Metabolic Syndrome (MetS) encompasses a cluster of cardiovascular disease and type 2 diabetes risk factors [31]. The prevalence of MetS is steadily growing word-wide [32, 33]. Significant co-morbidity and bi-directional association of MetS with depressive and anxiety disorders is well-documented [3439]. An accumulating body of evidence suggests that biological mechanisms underlying the MetS and MDD can overlap. For example, chronic stress, hyperactivity of hypothalamic-pituitary-adrenal (HPA) axis, noradrenergic dysregulation, inflammatory cytokines and endothelial dysfunction were implicated in both MDD and MetS [40]. Furthermore, behavioral changes attributed to MDD, such as smoking, physical inactivity and sleep disturbances, can also contribute towards development of MetS. On the other hand, metabolic disturbance in MetS patients may contribute to impaired brain functioning and development of GAD, MDD and other affective disorders [41, 42].

These observations indicate the importance of timely identification and adequate management of MDE and GAD among patients with established MetS [31, 36]. However, the MetS is highly co-morbid with other somatic conditions and complaints, which are common in middle aged and elderly population [43]. Symptoms of co-morbid cardiovascular disease, diabetes and obesity (such as fatigue and sleep impairment) can overlap with symptoms included in depression/anxiety self-rating scales leading to impaired recognition of mental disorders and high false positive screening rates due to inclusion of patients reporting symptoms caused by MetS rather than mental disorder. Indeed, previous studies indicated stronger association of MetS with depression evaluated using self-rating scales than structured clinical diagnostic interviews [31, 44]. Therefore, different thresholds of depression/anxiety screening may be needed for patients with co-morbid MetS. The Hospital Anxiety and Depression Scale (HADS) is widely used for screening of depressive and anxiety disorders in medically ill patients [45, 46]. There are no universally accepted thresholds of the HADS as studies documented different optimal thresholds across different somatic disorders [47]. To our knowledge, there are no studies evaluating psychometric properties of the HADS for depressive and anxiety disorder screening purposes as a function of current MetS diagnosis. Therefore, the aim of our study was to investigate if presence of MetS diagnosis has an impact on the accuracy of current MDE and GAD screening using the HADS. We hypothised that due to overlap of MetS-related symptoms with depression, optimal depression (but not anxiety) screening threshold value would be greater in patients with MetS versus patients without MetS.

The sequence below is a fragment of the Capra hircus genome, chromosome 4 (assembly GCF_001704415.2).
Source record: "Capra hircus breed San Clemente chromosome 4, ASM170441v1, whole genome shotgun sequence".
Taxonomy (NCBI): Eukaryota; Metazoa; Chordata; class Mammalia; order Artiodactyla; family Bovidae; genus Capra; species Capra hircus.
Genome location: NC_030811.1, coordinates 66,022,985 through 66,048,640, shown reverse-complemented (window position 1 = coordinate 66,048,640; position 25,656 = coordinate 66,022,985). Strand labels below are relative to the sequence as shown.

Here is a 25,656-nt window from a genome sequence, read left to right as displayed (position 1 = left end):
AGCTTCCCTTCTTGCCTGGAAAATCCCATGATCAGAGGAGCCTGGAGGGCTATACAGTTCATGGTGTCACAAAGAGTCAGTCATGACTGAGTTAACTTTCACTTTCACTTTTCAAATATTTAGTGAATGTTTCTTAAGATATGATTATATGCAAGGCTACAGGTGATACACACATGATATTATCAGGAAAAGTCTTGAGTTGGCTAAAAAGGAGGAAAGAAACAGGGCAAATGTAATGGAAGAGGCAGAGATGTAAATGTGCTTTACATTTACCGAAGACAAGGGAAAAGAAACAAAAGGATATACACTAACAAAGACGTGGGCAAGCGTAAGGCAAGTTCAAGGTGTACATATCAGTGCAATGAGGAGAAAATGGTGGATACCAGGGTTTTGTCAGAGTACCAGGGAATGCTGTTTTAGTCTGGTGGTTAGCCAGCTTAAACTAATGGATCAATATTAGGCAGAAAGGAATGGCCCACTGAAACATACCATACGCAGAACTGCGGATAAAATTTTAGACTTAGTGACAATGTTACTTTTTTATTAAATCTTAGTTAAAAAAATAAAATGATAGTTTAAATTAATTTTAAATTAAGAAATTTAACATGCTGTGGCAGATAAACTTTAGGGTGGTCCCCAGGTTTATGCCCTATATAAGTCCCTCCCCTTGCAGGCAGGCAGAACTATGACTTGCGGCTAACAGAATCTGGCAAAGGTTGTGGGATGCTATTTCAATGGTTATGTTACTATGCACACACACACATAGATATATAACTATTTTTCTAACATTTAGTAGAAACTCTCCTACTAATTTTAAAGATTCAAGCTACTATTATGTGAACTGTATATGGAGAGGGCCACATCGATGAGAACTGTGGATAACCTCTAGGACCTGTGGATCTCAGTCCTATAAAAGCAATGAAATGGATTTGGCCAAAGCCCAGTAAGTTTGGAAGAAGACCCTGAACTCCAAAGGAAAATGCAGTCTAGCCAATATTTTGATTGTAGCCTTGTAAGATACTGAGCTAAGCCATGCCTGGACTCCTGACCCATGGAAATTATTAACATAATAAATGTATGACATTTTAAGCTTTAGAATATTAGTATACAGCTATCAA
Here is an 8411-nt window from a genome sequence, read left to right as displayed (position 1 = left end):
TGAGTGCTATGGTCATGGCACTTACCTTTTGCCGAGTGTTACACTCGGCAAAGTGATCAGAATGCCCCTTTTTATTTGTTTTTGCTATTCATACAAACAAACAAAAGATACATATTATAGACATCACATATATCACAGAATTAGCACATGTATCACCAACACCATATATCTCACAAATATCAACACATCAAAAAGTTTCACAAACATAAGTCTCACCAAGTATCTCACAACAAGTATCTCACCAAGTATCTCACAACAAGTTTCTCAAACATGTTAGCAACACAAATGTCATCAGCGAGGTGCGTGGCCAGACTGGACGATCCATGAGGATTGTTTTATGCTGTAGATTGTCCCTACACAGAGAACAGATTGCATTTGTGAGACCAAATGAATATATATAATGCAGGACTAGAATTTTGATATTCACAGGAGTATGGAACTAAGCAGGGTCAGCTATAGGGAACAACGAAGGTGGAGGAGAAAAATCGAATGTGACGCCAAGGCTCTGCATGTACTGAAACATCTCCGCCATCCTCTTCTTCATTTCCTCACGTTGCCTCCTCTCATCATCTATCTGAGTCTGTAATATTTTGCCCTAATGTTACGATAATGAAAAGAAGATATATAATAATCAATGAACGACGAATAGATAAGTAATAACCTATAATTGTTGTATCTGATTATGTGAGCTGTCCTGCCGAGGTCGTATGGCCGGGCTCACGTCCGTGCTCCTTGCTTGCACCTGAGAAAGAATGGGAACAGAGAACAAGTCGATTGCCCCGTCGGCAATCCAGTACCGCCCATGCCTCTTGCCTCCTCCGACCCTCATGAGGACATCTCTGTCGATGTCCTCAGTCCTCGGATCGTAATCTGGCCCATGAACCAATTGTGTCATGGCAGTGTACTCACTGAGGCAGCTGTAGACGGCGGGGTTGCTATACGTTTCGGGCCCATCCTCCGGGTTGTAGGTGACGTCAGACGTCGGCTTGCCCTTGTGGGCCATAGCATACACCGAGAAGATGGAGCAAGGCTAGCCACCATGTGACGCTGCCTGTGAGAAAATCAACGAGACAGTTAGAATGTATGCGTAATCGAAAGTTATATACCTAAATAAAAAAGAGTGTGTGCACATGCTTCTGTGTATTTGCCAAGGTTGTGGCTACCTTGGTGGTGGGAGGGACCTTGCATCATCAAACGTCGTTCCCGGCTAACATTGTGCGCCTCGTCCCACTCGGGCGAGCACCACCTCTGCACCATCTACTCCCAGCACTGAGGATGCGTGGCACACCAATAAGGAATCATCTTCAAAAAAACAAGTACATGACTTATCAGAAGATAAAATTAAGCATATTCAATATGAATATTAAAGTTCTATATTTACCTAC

Methods

Patient recruitment in this cross-sectional observational cohort study took place from February 2003 until January 2004 at the Primary Health Care Centre (PHCC). Men and women of 45 years old and older were randomly selected from the database of inhabitants registered at the PHCC by using the probability systematic method. Invitation letters were sent to 1624 selected individuals via regular mail. One-thousand one-hundred and twenty (response rate 69%) subjects attended the study visit. Women who did not respond to the study invitation letter were older when compared to women that were studied (p < 0.05). Other socio-demographic characteristics were similar between responders and non-responders. However, five individuals were excluded from the analyses because they were not evaluated for the MetS or refused from psychiatric assessment leaving the final sample of 1115 subjects (562 men and 553 women).

All study participants completed a battery of questionnaires that included assessment of socio-demographic characteristics (education, residence, marital status and employment history), and depressive and anxiety symptoms severity (HADS) [46]. Past medical histories and current medication use were evaluated by reviewing medical records. All study participants were evaluated by a trained interviewer for current MDE and GAD using the Mini International Neuropsychiatric Interview or MINI [48].

The study protocol and informed consent procedure were approved by the Regional Bioethics Committee at the Lithuanian University of Health Sciences, Kaunas, Lithuania (2003–01-21 No. 6B/2003). The investigation was carried out in accordance with the Declaration of Helsinki. Each participant gave written informed consent prior to all study procedures.

Psychiatric evaluation